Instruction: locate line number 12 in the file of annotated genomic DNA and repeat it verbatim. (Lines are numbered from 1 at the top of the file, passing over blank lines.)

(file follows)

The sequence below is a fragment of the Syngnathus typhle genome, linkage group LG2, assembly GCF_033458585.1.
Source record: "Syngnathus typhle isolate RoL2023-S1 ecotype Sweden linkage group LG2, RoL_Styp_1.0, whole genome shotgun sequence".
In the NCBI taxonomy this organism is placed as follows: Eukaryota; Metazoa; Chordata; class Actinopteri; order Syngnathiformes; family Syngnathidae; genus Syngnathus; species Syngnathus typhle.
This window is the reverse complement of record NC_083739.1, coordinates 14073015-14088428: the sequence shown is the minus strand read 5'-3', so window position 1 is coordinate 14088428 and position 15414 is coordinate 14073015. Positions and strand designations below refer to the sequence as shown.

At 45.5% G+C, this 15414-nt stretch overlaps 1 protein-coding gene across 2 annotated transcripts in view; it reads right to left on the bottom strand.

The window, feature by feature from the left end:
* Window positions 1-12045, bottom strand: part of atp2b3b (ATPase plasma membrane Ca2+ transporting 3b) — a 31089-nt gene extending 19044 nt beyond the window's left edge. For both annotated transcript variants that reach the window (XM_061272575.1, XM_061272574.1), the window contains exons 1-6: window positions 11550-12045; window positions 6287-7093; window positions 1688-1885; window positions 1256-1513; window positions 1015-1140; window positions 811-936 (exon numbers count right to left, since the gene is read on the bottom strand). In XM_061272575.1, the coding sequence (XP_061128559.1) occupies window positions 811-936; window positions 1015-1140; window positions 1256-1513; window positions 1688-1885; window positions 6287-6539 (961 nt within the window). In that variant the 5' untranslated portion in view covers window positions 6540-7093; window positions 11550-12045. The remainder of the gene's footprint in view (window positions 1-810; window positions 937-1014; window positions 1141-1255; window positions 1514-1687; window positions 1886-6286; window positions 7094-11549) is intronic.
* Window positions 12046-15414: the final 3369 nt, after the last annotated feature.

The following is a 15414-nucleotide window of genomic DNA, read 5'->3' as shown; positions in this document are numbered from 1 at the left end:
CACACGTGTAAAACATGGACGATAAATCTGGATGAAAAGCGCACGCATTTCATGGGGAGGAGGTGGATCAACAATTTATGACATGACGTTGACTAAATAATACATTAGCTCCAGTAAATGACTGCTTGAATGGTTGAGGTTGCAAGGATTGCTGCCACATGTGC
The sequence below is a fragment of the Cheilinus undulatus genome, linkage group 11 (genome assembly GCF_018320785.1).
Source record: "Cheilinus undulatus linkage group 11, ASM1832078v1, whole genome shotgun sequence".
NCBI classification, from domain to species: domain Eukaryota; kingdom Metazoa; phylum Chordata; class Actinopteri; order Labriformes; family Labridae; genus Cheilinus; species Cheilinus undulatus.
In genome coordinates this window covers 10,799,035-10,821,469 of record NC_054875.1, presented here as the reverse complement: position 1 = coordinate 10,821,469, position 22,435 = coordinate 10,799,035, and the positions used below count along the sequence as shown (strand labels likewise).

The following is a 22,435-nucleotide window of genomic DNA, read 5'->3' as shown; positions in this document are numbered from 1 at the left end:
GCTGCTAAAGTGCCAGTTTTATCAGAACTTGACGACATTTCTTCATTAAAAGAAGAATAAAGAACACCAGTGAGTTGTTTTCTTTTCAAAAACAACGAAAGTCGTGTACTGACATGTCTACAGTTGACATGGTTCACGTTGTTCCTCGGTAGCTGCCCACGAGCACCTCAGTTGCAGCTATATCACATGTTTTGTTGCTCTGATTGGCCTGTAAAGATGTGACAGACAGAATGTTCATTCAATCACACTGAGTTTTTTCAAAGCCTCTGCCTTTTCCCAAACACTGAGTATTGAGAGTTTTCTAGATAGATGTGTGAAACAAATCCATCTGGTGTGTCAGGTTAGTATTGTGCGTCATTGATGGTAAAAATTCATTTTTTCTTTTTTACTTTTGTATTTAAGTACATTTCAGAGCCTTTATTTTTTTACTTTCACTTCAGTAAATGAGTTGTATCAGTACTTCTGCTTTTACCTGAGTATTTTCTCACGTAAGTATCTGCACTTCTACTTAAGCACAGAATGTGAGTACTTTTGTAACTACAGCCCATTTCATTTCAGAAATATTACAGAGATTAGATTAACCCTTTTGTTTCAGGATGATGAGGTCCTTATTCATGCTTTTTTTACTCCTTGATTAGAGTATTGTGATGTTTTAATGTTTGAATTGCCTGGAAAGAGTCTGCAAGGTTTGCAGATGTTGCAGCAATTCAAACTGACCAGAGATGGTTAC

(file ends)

Source record: "Cheilinus undulatus linkage group 11, ASM1832078v1, whole genome shotgun sequence".